Presumably, transitive trust requires some level of federation, so really this is about the authenticating entities of the domains trusting each other.
Connections between domains are called “trusts”, and trusts can be transitive across domains (essentially, one domain can delegate its trust relationships to another).
Vocabulary that’s obvious when you think about it for a moment:
- Proximity card (for physical security)
- Security token (for all kinds of security).
Exam Cram defines a “key fob” basically as a physical login device like an RSA token, which is not how I’ve ever head the word used before.
Time-based one-time passwords (TOTP) schemes should now be pretty familiar to everyone. A related scheme is HMAC-based one-time-passwords (HOTP), which replace the use of the current time with the number of times a code has been requested. HOTP is seldom used anymore, as codes are valid for an unknown length of time and are more difficult to recover from if the token’s iteration count gets out-of-sync with the server’s expected iteration count.
Token types likely to show up on the Security+ exam:
- TOTP - Time-based one-time password
- HOTP - HMAC-based one-time password (uses a counter instead of the time)
- SMS - One-time code sent via SMS
- Token key - Physical devices; sometimes called a “security key”
- Static codes - A list of single use codes; often used as a fail-safe backup
- Phone callback - A phone call that provides a OTP or push notification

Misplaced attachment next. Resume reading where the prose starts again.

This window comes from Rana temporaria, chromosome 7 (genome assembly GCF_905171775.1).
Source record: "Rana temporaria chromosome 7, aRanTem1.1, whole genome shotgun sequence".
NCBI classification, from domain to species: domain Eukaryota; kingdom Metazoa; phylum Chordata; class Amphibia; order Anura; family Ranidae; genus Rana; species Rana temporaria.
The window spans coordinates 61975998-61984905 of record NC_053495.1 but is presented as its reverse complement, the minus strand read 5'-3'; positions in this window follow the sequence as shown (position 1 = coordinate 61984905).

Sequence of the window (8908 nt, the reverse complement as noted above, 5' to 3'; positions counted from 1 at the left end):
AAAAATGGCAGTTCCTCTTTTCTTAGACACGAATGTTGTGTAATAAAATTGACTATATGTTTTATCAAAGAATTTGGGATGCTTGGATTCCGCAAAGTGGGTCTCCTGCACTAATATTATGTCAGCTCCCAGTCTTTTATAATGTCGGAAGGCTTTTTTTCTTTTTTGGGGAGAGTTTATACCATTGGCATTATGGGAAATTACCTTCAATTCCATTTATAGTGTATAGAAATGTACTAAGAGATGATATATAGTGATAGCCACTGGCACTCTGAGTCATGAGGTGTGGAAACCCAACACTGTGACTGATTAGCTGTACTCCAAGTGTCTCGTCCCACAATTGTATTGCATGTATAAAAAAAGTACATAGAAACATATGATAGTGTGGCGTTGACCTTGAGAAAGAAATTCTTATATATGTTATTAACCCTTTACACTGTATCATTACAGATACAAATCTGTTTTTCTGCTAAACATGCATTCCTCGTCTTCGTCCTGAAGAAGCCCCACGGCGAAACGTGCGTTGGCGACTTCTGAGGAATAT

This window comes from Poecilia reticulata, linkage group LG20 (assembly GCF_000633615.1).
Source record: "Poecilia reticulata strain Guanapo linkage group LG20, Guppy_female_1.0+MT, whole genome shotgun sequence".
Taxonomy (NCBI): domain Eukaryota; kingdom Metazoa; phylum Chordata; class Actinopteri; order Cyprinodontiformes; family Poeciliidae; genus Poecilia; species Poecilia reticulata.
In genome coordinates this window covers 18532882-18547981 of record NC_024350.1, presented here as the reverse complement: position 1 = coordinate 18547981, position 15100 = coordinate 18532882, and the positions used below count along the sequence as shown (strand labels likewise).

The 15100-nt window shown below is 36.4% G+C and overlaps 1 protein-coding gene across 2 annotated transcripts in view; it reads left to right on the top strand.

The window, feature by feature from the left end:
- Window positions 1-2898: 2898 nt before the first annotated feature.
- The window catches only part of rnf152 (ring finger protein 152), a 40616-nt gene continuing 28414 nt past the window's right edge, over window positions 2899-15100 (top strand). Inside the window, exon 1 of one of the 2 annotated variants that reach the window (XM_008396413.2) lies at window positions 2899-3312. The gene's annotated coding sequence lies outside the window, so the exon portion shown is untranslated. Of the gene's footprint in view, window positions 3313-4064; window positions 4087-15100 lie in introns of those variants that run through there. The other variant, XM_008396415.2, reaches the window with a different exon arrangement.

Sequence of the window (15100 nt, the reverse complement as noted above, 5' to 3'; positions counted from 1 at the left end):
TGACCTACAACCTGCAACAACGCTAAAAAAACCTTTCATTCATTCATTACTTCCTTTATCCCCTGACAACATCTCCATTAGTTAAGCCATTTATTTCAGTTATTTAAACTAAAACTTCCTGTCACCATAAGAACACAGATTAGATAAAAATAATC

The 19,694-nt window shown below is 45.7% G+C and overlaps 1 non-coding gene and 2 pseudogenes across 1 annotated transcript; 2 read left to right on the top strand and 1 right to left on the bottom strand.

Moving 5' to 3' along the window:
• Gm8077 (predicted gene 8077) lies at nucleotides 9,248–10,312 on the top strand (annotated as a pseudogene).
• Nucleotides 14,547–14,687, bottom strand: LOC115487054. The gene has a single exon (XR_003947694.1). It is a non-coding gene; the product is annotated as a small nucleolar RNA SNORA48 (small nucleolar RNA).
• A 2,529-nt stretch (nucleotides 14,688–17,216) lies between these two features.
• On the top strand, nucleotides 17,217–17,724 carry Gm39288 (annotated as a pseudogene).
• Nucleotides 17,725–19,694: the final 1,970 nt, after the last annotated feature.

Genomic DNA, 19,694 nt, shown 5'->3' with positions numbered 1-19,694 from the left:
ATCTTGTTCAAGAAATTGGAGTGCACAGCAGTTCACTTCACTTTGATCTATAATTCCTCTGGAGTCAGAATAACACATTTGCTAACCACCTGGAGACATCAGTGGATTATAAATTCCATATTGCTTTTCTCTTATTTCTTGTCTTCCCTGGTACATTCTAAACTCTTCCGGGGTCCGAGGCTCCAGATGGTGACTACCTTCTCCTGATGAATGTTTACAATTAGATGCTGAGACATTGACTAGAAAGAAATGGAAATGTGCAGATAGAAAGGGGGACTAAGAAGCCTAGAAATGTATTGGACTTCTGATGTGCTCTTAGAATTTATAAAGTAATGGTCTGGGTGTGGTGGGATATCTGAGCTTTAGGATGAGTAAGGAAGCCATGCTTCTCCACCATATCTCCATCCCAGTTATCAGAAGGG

An alternative to storing biometric information server-side is to store it in an encrypted fashion on a smart card or other hardware token. This has the advantage of also providing a second factor.
- Fingerprint (easy to forge, can be altered by injury)
- Hand geometry (can be altered by injury)
- Voiceprint (lots of things can change your voice!)
- Facial recognition (relatively high false negative rate)
- Retina scan (high false negative rate)
- Blood vessel geometry (can be altered by illness)
- Signature (easy to forge, not particularly stable)
- Gait (can be altered by injury or drug use)
- FAR - False acceptance rate.
- FRR - False rejection rate.
- CER - Crossover error rate (the percentage of times the FAR and FRR are equal)
Yes, CER is a percentage of time that a system is in a particular percentage-based state.
Proximity cards for physical access control again! But proximity cards just contain a serial number, unlike smart cards (which are capable of storing additional data and/or performing cryptographic attestation).
Certificate-based authentication is two-factor so long as the private key is protected with a password.
802.1X uses device-level certificate-based authentication for its highest security level.
The NIST PIV (personal identity verification) card and the DOD CAC (common access card) are both smart cards that contain cryptographically signed information about the user (including biometrics and current access rights), as well as a digital certificate used for computer/network identification. Both of these cards are PIN-protected.